Wounded of the Week
New year, same old problems for the New York Mets. The team devastated by injuries last season found out this week that they may already be without one of their marquee stars, Carlos Beltran, on Opening Day. Beltran elected to have surgery performed on his troublesome right knee this past week without the Mets’ approval. It’s the same knee that kept him out for half of 2009, and by the time he’s healthy and ready to play, it may not be until after regular season action has commenced.
Legally Screwed of the Week
Drunk, 300-pound Mets fan gets boisterous and falls on woman below her. Woman breaks back. Mets fan runs off. Woman sues Mets for negligence. Mets say this: You should have been looking behind you. That’s the story that’s emerged out of the New York Post this week after it was reported that the Mets want to dismiss the lawsuit of the woman, Ellen Massey, because her back injuries “were caused in whole or in part or were contributed to by (her) culpable conduct.” In other words, she was responsible for not looking behind her when there was a game she paid good bucks to see in front of her. All of this took place on Opening Day 2007 at Shea Stadium. The big guy responsible for falling on Massey claims he was pushed by another fan behind him who had gotten fed up by his repeated use of a Blackberry. To paraphrase 180 degrees from what Raul Julia famously said in The Gumball Rally: What’s behind you might just be important.
Did He At Least Turn Out the Lights
Milton Bradley’s one tumultuous year in Chicago not only consisted of an alienation of teammates and the press in the clubhouse, but apparently an alienation of his landlord at his apartment. Bradley’s been sued by that landlord for $44,000 in back rent, fees and interest after signing a one-year lease early last year. So let this be a warning to fellow landlords in Seattle, where Bradley is now seeking out a new residence close to his new team, the Mariners.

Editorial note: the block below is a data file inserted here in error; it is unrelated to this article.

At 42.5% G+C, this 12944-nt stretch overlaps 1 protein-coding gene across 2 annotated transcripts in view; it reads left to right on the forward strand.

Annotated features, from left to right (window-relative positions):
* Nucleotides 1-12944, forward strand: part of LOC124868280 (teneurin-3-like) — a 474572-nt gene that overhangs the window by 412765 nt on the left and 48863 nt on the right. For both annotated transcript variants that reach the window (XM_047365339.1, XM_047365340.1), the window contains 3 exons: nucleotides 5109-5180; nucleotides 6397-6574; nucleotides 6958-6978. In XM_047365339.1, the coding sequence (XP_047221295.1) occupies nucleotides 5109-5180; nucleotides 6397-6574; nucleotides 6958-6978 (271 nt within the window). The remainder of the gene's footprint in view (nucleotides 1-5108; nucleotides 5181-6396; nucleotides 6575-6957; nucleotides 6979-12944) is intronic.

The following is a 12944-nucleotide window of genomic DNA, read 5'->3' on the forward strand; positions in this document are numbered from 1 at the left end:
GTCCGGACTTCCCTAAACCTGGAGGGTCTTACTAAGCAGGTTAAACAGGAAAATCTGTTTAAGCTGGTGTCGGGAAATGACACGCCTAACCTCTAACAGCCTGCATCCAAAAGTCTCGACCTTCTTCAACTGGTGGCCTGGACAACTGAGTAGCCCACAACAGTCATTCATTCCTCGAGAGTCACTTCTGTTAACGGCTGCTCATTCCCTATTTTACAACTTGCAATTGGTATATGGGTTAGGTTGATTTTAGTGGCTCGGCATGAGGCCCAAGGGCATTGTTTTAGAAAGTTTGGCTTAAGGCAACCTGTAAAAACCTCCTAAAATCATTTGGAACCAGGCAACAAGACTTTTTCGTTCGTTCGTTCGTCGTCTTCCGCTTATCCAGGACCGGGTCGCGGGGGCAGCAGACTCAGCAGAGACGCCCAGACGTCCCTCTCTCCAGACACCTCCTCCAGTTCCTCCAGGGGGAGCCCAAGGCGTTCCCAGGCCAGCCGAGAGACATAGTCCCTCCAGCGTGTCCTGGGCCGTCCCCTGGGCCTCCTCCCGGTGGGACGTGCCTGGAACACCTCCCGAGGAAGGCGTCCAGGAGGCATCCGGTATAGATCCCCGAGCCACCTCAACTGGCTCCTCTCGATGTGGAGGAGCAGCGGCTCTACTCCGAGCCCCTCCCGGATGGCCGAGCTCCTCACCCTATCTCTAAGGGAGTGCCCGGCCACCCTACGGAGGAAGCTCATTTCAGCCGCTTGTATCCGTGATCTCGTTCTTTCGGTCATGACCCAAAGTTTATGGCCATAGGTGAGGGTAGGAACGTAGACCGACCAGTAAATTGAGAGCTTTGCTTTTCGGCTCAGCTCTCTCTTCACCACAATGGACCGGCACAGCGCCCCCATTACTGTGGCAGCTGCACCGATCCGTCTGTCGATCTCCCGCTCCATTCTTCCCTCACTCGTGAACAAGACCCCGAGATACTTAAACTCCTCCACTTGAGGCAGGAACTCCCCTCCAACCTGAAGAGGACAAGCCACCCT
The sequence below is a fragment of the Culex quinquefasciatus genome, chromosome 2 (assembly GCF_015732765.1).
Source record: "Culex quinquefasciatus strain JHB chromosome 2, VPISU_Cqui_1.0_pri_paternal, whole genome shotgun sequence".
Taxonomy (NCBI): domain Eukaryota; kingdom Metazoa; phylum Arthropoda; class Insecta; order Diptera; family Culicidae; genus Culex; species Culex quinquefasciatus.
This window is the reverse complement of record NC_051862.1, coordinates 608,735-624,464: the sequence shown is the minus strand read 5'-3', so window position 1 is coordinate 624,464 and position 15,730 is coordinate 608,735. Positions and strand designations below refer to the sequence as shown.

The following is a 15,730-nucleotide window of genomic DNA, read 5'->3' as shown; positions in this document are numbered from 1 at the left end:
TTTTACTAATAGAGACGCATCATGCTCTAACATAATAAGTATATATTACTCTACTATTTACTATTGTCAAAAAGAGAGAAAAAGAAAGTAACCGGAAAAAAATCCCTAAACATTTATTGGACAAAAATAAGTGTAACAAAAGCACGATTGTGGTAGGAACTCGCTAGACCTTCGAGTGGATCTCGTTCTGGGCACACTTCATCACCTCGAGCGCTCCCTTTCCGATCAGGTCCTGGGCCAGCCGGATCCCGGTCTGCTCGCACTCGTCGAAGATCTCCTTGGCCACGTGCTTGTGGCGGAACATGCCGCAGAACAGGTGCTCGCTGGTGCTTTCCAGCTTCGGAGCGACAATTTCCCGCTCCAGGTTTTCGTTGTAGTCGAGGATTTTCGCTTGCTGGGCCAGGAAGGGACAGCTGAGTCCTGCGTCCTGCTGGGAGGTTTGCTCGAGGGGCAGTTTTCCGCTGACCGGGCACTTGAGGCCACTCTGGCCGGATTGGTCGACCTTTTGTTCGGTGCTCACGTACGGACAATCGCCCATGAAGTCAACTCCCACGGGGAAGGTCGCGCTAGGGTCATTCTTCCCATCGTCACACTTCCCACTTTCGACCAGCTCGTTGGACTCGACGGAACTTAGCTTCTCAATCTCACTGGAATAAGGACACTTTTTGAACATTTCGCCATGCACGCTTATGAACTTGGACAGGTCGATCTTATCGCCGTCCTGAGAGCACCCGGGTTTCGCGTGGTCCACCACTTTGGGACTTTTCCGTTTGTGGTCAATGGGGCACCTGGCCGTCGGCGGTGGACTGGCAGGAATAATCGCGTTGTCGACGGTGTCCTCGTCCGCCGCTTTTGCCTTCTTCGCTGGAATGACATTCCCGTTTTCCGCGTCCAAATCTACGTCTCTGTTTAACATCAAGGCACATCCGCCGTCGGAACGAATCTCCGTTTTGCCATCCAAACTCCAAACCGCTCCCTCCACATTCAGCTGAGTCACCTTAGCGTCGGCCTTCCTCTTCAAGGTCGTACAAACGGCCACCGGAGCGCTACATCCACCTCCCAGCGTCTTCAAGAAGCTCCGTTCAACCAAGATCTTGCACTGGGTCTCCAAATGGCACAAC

Son vs. Sun
Like father, like son, or so it seems. Nikolai Bonds, the 20-year old son of Barry Bonds, appeared in court this past week on charges that he assaulted and imprisoned his mother (Sun Bonds, long divorced from Barry) and vandalized her property in the process. (It also didn’t help Nikolai that he was uncooperative with police when they showed up.) The incident reportedly stemmed from Sun’s suspicions that Nikolai took off with some of her jewelry. Barry appeared with Nikolai for his court arraignment, in which he pled not guilty; the disputed home run king did not comment about the case, or his retirementor, of course, Mark McGwire.
A Chat With Baseball's Biggest Communist Fan
Lester Rodney, who pressed for racial integration within baseball through the Communist newspaper The Daily Worker a good ten years before Jackie Robinson joined the Brooklyn Dodgers, passed away on December 20 at the age of 98. One of the last people he gave an in-depth interview to was our own Ed Attanasio a few years back; that interview is now up in our They Were There section. Check it out now.
New and Improved at TGG
The Teams section has been updated to include results from the 2009 regular season.